John Aubrey – Wiltshire's 17th Century Pioneer

on Tuesday, 11 October 2016. Posted in Wiltshire People

I’ve just finished reading the fascinating book ‘My Own Life’ by Ruth Scurr about the life of the 17th century Wiltshire antiquarian John Aubrey. It has left me with such a great impression of both his life and the times he lived in, that I thought I’d share them with you.

Aubrey was born on St. Gregory’s Day, 12th March 1626, the eldest son of Richard, a gentleman, and Deborah. His cousin and patron was Sir John Aubrey, 2nd Baronet, who had homes in Buckinghamshire and the Vale of Glamorgan.

His love of Wiltshire was derived from growing up at Broad Chalke and Easton Piercy, and through his years spent at school at Leigh Delamare, but also from association with some of the county’s major landowners such as the Pembrokes of Wilton House, spending time at their estates. His father’s death caused financial difficulties. Over time Aubrey had to sell off his property, spending the majority of his time moving between friends, patrons and lodging houses.

Manor Farm at Broad Chalke. The site is associated with John Aubrey and the dovecote to the left may well have existed in his lifetime. Image courtesy of the Wiltshire Buildings Record.

Aubrey had many, many friends, some of whom appear to have taken advantage of his good nature and his genuine wish to help further their work. Aubrey loved science and learning, becoming a Fellow of the Royal Society in 1662, only two years after it had been founded, but he also loved nature and the world around him, especially the Wiltshire landscape, and folklore. He had a belief and interest in astrology, and had correspondence with Edmund Halley.

John was particularly interested in springs, and noted many in Wiltshire, testing their composition and presenting them to the Royal Society. He also had a surprising ability for the age; the ability to talk to anyone and show interest in their views, from Kings to lowly peasants.  

Aubrey lived in turbulent times and worried about the lack of care given to historic material, seeing stonework looted, ruins uncared for, old manuscripts used in kitchens and to cover school books. His sense of caring for the past for the future was evident in his relationships with men such as Mr Ashmole who was instrumental in the founding of the Ashmolean Museum in Oxford. He also paid for the etching of the Osney Abbey ruins by Hollar; concerned to document them before they were lost forever.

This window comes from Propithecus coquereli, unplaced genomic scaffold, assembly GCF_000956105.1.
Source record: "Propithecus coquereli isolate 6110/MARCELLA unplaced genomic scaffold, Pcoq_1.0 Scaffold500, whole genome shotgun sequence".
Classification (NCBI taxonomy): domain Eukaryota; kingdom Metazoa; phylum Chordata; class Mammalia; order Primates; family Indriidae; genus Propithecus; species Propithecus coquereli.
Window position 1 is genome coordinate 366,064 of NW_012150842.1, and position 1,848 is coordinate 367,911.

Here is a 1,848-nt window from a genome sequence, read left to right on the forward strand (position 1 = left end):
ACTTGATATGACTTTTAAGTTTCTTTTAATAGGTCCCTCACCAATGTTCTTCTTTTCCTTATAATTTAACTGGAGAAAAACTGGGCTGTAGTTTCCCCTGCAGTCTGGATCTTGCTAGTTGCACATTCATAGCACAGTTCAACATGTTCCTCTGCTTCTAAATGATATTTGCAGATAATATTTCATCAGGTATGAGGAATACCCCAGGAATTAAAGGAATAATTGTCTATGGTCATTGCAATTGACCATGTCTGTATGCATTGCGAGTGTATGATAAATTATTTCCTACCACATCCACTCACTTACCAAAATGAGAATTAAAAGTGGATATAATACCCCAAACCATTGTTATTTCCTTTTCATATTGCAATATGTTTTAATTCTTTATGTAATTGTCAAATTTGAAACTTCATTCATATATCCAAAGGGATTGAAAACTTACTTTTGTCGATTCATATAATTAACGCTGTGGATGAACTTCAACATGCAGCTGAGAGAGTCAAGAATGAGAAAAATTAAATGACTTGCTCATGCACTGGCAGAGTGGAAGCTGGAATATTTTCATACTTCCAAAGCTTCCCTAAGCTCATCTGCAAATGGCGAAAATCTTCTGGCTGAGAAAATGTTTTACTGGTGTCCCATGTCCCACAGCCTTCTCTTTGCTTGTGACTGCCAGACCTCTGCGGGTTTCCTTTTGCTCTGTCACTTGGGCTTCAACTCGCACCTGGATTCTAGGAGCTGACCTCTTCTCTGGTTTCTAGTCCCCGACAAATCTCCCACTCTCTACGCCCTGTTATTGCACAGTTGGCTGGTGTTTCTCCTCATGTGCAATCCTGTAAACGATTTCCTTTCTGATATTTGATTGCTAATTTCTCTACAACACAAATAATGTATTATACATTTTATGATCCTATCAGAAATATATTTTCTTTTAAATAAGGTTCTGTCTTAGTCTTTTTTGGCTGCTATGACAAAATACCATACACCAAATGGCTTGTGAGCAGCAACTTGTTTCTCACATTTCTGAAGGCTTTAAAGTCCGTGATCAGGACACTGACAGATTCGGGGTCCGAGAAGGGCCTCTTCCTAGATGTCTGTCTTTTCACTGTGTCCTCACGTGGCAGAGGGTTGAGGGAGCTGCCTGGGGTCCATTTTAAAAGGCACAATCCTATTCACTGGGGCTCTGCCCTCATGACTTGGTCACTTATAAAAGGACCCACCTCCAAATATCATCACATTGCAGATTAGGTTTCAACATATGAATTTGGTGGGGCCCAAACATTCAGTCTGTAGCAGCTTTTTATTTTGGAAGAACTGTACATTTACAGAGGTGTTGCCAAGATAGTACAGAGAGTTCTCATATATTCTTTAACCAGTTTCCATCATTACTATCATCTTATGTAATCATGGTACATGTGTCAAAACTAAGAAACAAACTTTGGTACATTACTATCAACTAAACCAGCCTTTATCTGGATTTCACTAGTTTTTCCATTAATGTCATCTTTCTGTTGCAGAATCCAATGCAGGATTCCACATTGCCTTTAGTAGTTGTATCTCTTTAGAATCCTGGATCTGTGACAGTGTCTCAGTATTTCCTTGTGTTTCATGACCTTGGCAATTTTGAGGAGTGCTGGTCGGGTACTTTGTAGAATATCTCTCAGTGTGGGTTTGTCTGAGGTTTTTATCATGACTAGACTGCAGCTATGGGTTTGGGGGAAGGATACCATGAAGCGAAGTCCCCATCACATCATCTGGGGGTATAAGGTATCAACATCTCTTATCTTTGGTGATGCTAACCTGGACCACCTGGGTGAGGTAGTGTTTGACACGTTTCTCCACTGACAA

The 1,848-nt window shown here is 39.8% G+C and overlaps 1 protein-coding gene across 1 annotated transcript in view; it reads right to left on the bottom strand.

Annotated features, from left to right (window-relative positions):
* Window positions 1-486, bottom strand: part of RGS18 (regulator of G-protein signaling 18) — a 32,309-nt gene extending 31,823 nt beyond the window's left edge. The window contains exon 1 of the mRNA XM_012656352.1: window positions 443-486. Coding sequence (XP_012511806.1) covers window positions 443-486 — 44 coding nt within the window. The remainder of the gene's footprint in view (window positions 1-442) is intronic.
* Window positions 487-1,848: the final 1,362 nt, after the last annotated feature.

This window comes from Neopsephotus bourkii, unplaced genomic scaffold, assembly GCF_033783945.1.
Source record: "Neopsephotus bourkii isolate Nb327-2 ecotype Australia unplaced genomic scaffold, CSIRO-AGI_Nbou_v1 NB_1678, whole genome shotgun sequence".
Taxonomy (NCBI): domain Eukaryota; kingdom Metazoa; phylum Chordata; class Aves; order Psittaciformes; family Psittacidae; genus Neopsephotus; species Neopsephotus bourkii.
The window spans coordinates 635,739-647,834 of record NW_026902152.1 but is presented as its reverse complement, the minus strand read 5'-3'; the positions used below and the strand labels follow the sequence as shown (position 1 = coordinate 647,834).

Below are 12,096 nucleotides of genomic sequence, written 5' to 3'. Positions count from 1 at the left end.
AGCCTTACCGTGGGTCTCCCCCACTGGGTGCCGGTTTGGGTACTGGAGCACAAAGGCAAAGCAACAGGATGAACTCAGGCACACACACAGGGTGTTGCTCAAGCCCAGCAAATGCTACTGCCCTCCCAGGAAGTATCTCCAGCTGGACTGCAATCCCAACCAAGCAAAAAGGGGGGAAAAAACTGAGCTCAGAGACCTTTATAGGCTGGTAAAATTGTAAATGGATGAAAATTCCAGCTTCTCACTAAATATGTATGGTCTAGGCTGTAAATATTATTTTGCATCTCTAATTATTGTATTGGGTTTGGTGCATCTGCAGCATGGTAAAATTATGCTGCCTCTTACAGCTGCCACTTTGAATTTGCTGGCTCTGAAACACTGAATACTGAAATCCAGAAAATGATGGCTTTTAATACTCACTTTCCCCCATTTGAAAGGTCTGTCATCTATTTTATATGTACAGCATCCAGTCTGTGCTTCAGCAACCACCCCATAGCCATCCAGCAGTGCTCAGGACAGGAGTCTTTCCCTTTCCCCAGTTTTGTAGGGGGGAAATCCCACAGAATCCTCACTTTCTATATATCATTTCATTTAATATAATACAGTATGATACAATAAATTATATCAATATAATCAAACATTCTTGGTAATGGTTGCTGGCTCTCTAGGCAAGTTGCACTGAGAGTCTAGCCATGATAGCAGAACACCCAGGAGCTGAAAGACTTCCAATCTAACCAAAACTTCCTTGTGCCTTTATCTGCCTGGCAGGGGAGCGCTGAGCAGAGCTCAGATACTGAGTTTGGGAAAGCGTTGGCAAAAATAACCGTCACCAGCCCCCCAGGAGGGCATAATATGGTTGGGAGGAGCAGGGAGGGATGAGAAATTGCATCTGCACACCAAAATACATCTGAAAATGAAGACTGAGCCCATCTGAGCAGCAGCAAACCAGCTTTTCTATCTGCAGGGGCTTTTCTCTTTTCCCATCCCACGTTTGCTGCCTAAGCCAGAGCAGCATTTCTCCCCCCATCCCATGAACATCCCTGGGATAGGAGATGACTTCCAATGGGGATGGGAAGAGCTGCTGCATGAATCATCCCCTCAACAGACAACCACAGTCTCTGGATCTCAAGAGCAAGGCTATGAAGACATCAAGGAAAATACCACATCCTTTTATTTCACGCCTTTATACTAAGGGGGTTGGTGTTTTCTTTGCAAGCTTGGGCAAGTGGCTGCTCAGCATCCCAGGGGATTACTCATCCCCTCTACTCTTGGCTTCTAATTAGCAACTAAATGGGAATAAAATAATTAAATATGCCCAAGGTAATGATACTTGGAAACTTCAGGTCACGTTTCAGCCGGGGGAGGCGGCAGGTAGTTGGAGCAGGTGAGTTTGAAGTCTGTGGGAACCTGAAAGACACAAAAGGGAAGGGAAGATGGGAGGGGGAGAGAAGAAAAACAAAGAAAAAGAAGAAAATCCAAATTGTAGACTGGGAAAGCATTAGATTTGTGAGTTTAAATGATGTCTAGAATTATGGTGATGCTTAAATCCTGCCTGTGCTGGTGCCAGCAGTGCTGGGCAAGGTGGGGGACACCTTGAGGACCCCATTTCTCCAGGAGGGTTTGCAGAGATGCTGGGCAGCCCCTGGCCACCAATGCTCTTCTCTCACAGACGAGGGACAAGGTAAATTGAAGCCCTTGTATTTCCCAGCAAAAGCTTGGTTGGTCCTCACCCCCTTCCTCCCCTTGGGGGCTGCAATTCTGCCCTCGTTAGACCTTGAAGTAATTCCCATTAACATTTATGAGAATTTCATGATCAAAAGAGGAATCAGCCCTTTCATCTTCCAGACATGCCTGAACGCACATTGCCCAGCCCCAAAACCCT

Aubrey image reference Public Domain, https://commons.wikimedia.org/w/index.php?curid=1063349

He spent time researching and documenting, and there was a constant worry for the future preservation of his own work which he wrote in English rather than Latin. It seems that Aubrey was interested in so much, and began work on so many projects, such as topographical histories of multiple counties with cartographers such as the Royal cartographer Ogilby, research into the geology, flora and fauna of Wiltshire, work on the teaching of boys in schools and the history of architecture, stories of folklore, a study of British antiquities and biographic accounts of his contemporaries. It was his ardent wish, one common at the time, that his work be published, and not plagiarised, but the former wish was not overly successful in his lifetime.

Aubrey wondered at the site of Avebury at the age of 22 whilst out hunting with friends, feeling that it was an ancient druidic site, in disagreement with contemporaries of the time such as Mr Charleton. He showed Avebury to King Charles II in October 1663 and later it was William Stukeley who furthered his ideas. In 1684 he noted that he’d heard about the demise of one stone at Avebury. "The great stone at Avebury has fallen and broken into two or three pieces (it was but two feet deep in the earth!)… I must go to Avebury and see it if I can.” Aubrey is also known for his plan of Stonehenge, which includes a series of depressions that Stukeley’s later plans miss. It is not until the excavations of 1921-25 by the Society of Antiquities that they again came to light as holes cut into the chalk to hold timber uprights. They were named the Aubrey holes in his honour.

Aubrey lived in a pioneering time, amongst many brilliant minds, and amongst great Wiltshire men such as Christopher Wren and Thomas Hobbes who were also close friends. He did not know it himself, but he too had become a pioneer; one to be admired by those in a future he wished to help. He realised that his ‘Brief Lives’ could never be published in his lifetime, but it turned out to redefine the art of biography, in turn giving us an unprecedented view into the lives of the time. He was an antiquarian and pioneering archaeologist, and a name that will remembered for future generations to come.

Ruth Scurr’s book is available to view at the History Centre, as are copies of much of Aubrey’s work which has subsequently been published. Please contact us to find out more.

Julie Davis Community History Advisor

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